Mexico Brokerages Beat Back Rule to Force Bids to New Exchange
(Bloomberg) -- Mexico’s largest brokerages won the first round against a government plan to channel more bids to the country’s new stock exchange, a move they said would raise costs and undermine best-execution requirements.
Just a month after proposing a rule that would have forced local brokers to send at least 30% of passive bids to each stock exchange operating in the country, the government pulled draft rules from public consultation late last week.
The decision came after Grupo Bursatil Mexicano, Mexico’s most active trading house, as well as the brokerages at Grupo Financiero Banorte SAB and Citigroup Inc.’s local unit Banamex filed complaints, according to records on the government website. The country’s association of brokerages, AMIB, filed its own comment, asking for financial officials to withdraw the draft and pursue other measures to promote competition.
The proposed rule would have sent more orders to upstart exchange Biva, which began operating in 2018 in a challenge to the Bolsa Mexicana de Valores SAB, previously the country’s only bourse. So far, Biva has struggled to gain more than 20% of total bids in any session and averaged just over 6% of trades per day in March, according to its website.
The regulator CNBV defended the proposal, saying the existence of two exchanges has helped cut fees for market players, reduced listing costs for companies by more than 40% and provided a backup in the case of exchange failures. It also said the proposed rules did not guarantee Biva a 30% market share but would rather require efforts to get to that level without violating best execution rules.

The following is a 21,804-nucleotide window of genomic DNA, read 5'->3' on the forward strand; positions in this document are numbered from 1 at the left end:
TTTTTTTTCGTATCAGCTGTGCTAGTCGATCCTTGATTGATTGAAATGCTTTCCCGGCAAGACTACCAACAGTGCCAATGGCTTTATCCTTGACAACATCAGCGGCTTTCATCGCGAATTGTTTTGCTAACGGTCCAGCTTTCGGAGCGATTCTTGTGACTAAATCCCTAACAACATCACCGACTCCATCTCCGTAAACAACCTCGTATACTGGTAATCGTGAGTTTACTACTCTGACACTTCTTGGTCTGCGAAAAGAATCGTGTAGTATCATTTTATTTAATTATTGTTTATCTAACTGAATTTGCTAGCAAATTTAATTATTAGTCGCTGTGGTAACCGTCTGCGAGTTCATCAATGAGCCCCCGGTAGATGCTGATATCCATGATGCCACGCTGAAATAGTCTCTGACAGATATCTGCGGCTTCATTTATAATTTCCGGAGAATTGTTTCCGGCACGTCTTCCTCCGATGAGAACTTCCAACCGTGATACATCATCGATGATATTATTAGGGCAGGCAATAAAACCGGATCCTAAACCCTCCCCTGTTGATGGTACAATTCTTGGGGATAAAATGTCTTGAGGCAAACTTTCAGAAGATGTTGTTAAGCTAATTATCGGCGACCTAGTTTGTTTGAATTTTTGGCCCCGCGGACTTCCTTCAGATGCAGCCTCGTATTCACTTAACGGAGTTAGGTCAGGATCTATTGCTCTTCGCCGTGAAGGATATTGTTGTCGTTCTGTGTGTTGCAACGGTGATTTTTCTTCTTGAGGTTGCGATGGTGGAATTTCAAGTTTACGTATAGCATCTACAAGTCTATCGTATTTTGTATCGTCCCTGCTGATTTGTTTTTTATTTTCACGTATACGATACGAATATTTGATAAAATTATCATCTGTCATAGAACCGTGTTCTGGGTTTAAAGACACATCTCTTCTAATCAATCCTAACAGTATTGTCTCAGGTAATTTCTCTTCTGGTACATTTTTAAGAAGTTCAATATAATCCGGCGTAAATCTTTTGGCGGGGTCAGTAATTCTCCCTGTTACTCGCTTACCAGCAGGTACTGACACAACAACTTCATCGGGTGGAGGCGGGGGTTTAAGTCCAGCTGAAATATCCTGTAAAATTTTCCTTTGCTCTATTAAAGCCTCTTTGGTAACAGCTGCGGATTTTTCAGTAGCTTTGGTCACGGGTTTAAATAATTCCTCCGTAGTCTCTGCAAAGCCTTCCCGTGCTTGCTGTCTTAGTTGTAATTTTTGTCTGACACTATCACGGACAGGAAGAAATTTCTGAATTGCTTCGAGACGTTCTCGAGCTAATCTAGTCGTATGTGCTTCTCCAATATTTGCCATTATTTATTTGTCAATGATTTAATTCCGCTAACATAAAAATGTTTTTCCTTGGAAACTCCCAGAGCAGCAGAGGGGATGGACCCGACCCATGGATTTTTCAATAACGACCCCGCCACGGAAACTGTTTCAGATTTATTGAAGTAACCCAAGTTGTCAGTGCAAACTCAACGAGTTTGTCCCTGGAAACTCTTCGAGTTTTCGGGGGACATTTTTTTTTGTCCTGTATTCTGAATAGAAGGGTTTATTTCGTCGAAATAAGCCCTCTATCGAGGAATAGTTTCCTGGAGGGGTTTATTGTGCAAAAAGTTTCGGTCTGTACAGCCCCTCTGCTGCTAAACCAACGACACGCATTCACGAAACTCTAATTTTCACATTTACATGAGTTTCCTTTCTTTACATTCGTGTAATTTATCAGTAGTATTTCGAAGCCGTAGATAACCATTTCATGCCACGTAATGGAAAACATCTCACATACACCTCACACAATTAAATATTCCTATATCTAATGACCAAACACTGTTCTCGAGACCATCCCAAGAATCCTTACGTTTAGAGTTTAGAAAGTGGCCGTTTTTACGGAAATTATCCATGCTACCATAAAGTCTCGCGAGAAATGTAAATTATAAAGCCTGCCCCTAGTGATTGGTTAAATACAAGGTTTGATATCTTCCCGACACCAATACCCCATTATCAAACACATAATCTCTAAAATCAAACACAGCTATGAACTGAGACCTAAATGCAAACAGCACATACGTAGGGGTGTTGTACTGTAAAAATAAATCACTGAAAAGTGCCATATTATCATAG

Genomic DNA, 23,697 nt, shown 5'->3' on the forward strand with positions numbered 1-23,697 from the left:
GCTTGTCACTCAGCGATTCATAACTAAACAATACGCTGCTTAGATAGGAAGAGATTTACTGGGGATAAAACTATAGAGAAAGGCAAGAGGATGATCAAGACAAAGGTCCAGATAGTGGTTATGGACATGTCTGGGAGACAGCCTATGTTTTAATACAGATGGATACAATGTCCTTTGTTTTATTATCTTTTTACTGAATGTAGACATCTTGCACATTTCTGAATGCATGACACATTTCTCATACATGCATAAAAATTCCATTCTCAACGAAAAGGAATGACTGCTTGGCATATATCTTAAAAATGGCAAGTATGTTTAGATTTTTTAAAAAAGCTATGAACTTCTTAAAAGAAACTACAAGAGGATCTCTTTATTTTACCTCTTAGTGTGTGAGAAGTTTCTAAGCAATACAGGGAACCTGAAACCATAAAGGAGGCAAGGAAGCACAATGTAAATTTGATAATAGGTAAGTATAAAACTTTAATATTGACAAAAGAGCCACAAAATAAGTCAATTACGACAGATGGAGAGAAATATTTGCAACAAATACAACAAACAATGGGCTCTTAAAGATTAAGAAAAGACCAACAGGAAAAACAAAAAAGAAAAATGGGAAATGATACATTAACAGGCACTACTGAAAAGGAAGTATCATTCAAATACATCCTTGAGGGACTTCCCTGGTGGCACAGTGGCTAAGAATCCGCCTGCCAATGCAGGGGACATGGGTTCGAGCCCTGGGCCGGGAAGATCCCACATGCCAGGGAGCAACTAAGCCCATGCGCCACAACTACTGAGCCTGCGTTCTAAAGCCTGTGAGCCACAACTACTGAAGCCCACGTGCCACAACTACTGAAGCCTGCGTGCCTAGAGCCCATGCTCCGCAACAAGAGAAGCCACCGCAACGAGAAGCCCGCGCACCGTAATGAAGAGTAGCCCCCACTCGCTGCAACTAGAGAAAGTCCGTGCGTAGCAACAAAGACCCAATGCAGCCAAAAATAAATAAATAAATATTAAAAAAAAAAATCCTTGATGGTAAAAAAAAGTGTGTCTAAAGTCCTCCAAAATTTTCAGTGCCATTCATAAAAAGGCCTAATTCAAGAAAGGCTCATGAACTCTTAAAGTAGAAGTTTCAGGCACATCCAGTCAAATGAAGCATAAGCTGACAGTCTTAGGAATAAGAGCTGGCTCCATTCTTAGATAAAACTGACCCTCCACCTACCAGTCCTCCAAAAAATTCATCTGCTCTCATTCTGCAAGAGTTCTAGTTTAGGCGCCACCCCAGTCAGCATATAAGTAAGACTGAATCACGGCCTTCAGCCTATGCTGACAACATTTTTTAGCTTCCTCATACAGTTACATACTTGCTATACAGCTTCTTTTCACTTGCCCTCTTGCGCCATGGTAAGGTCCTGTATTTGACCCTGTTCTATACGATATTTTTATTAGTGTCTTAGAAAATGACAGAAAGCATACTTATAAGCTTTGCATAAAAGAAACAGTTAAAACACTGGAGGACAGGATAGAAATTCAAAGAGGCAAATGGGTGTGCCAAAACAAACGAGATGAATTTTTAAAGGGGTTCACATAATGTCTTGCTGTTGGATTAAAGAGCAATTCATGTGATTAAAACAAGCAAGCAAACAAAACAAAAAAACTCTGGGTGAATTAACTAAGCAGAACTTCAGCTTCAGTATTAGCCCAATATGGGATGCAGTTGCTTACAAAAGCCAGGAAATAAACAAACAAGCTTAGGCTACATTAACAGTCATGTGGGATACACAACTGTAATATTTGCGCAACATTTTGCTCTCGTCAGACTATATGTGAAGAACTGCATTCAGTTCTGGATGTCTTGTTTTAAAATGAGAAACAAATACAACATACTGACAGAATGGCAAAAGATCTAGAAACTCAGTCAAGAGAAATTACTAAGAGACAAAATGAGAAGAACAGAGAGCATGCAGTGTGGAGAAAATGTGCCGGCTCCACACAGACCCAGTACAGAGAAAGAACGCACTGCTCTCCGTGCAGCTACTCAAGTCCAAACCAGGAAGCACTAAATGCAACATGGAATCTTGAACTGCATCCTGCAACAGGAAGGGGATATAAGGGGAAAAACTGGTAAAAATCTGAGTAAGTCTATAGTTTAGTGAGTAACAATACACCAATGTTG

Brokers warned the rules could have unintended consequences and lead to market fragmentation. “They do not promote the growth of the Mexican stock market and generate uncertainty in the execution of the trades,” AMIB said in a statement signed by director Efren del Rosal Calzada.
The CNBV withdrew the draft proposal on Wednesday before Mexico’s two-day Holy Week bank holiday. The regulator said in a statement that it would seek further dialog on the proposal over the next month and issue another plan that would seek to increase trading while protecting investors.
Regulators around the world are trying to figure out how to create competition in stock markets that have been dominated by monopolies, said Larry Tabb, the head of market structure research at Bloomberg Intelligence.
The proposed rule has rekindled debate in Mexico about whether the country’s public markets are big enough for two stock exchanges. The stock market is trading below a 2017 high amid a dearth of new listings. Brazil, with 690 locally listed companies compared to Mexico’s 184, only has one stock exchange despite a years-long effort by a unit of Americas Trading Group SA to gain approval to compete with B3 SA, the operator of the Sao Paulo exchange.
Last week, Biva said it was closely watching the evolution of the rule. “Rest assured that at Biva we will continue to promote the development of the stock market in Mexico,” the exchange said in a statement. Biva didn’t immediately respond to a request for comment Monday on the government’s decision to pull the draft rule.
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